“That’s bold talk for a one-eyed fat man.”
Remember the line from True Grit in 1969? John Wayne aka Marshall Rooster Cogburn faced four armed mounted outlaws.
Reins in mouth, six-shooter in left hand, swivel-quick-cock rifle the other, left-eye-patched Rooster spurred Dollar forward at full run: “Fill your hands.”
Against high odds, Cogburn won, in the movie.
Not dissimilar, agriculture faces tough odds today, and will win, too.
That was the energetic, enthusiastic, attention-binding promise of Darrell Holaday at a Farm Profit Seminar in Paola.
The commodity broker from Country Futures at Frankfort relayed why agriculture’s “best days” became tight profitability, then analyzing “Which Way Do We Go?”
Claiming to be “keeping it simple,” the speaker related how “Cheap money created flow of capital for higher risk and return to an oversupply of assets.
“Distorted values brought domestic and overseas overproduction demanding economic adjustment and consequently depressed prices,” Holaday briefed.
“Still, the ability of U.S. agriculture to export has never been more critical,” Holaday contended. “Domestic consumption has peaked making exports extremely critical for the meat sector.”
The North American Free Trade Agreement (NAFTA) will likely be renegotiated. “Meat and grain trade with Mexico is very critical,” Holaday said.
Mexico buys 14 percent of U.S. Beef exports, 32 percent of pork exports and about 20 percent of corn exports. “This is serious stuff,” Holaday declared.
Discussion about who will pay for the “wall” dividing Mexico and the United States is insignificant, the speaker said. “They do not want to stop the flow of people across the borders,” he exclaimed.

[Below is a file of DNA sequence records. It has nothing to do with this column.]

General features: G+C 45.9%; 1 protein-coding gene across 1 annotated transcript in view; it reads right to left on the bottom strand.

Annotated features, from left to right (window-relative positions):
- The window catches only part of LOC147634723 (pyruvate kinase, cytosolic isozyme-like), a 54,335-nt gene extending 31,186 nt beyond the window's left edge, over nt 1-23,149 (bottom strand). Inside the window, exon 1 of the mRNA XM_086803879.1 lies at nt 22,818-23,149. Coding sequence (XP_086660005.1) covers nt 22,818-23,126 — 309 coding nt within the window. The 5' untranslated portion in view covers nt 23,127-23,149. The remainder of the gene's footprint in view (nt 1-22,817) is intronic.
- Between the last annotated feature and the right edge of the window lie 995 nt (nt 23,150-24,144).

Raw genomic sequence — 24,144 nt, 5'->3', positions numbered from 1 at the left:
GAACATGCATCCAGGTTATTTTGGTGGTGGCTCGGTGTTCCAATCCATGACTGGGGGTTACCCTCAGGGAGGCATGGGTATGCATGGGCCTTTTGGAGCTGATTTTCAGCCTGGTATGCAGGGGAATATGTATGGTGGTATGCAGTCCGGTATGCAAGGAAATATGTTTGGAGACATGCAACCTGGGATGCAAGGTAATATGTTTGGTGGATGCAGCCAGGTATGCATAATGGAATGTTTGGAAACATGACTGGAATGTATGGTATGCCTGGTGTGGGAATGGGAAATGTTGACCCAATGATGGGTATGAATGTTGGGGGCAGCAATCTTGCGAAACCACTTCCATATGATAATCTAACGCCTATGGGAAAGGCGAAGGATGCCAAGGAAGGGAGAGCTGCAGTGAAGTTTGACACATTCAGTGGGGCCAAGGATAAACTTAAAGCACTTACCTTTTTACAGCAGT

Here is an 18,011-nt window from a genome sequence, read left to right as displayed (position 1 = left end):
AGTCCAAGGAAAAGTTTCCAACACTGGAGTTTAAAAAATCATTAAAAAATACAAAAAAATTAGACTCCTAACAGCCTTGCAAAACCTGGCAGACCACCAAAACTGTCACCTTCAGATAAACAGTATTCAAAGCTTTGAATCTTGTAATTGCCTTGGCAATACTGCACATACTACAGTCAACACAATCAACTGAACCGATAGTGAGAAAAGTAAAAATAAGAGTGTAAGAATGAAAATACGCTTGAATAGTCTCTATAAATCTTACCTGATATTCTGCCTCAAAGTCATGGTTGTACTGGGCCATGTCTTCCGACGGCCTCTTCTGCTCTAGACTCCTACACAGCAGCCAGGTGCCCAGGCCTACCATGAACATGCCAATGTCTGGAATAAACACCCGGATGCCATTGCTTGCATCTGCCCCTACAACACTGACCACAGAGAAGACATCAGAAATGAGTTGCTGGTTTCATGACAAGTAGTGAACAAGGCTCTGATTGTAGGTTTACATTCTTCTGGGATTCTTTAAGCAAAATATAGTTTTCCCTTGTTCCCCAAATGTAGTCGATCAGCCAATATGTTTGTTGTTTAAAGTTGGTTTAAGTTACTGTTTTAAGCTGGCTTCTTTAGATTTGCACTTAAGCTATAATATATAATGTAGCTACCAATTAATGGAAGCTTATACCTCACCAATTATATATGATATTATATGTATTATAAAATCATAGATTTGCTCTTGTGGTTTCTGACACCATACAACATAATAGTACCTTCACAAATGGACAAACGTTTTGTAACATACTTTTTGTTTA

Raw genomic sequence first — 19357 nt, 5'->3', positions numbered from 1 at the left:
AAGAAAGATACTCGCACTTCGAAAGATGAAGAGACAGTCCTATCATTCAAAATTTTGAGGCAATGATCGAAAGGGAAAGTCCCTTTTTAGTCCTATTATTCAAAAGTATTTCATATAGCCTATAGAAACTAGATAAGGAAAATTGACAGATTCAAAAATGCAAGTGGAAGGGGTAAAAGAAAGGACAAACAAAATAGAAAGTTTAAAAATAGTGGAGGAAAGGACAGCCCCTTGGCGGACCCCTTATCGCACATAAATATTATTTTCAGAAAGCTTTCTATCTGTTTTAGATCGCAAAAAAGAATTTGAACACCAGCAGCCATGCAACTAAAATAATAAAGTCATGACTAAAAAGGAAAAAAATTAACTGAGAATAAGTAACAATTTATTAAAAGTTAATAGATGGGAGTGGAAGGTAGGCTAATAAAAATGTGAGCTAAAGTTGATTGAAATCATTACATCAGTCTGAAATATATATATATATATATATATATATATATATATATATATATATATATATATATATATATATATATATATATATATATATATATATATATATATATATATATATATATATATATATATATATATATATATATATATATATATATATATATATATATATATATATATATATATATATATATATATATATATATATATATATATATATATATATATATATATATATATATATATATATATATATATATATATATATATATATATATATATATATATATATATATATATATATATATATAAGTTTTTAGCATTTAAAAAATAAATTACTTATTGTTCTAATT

Lessons are in the energy sector, according to Holaday. “Don’t assume that prices can’t go any lower. They can go below cost of production,” he said, pointing out oil production’s negative-cash-flow dilemma.
Tongue in cheek, Holaday said, “Meteorologists have predicted 10 out of the last four droughts,” bringing chuckles from the room.
Despite forecast of drought, corn and soybeans were planted early last year and combined have been the highest rated crops in U.S. history. Record yields were recorded for corn, soybeans and wheat.
Soybeans, however, are a “diamond in the rough,” Holaday said. “While record soybean acreage is predicted, there’s solid base in the export market.”
Big supplies of corn are fortunately meeting big demand. “Corn acreage will likely be down creating further market upside,” commented Holaday, admitting that “wheat is a problem for corn worldwide.”
With a record national wheat yield last year, “likely never to be matched again,” stocks are continuing to “pile on,” Holaday stated.
“Even with the world’s desire for protein, overseas wheat sales are decremented by low protein. “It will need to be blended,” Holaday insisted.
“Record wheat stocks points to the lowest acreage in modern history,” he said.
Summarizing grain outlooks, Holaday said U.S. and world supplies are growing at a faster pace than consumption.
His April 15 futures price projections: corn, $3.50-$3.60; soybeans, $9.40-$9.70; and wheat, $4.30-$4.70.
Concerning livestock price outlooks, Holaday said, “Solid expansion is seen in all sectors.”
He forecasted beef up 3-5 percent; pork up 3-4 percent and chicken up 3 percent.
Expansion of the nation’s cattle herd has begun. Still, long term beef production will not be limited by resources, but rather by economics, according to the speaker.
“We’ll like see mid-$80s cash and live cattle futures before we see a bottom of this cycle,” Holaday said.
“Export values of beef, pork and poultry cannot be overstated, such that these markets would suffer the most from a trade ‘situation,’” Holaday warned.
“Sell when there are rallies, take a profit when there is one, and don’t be greedy for more.
“Always be diligent with costs, but let uncertainty and ‘funds’ be your friends,” Holaday advised.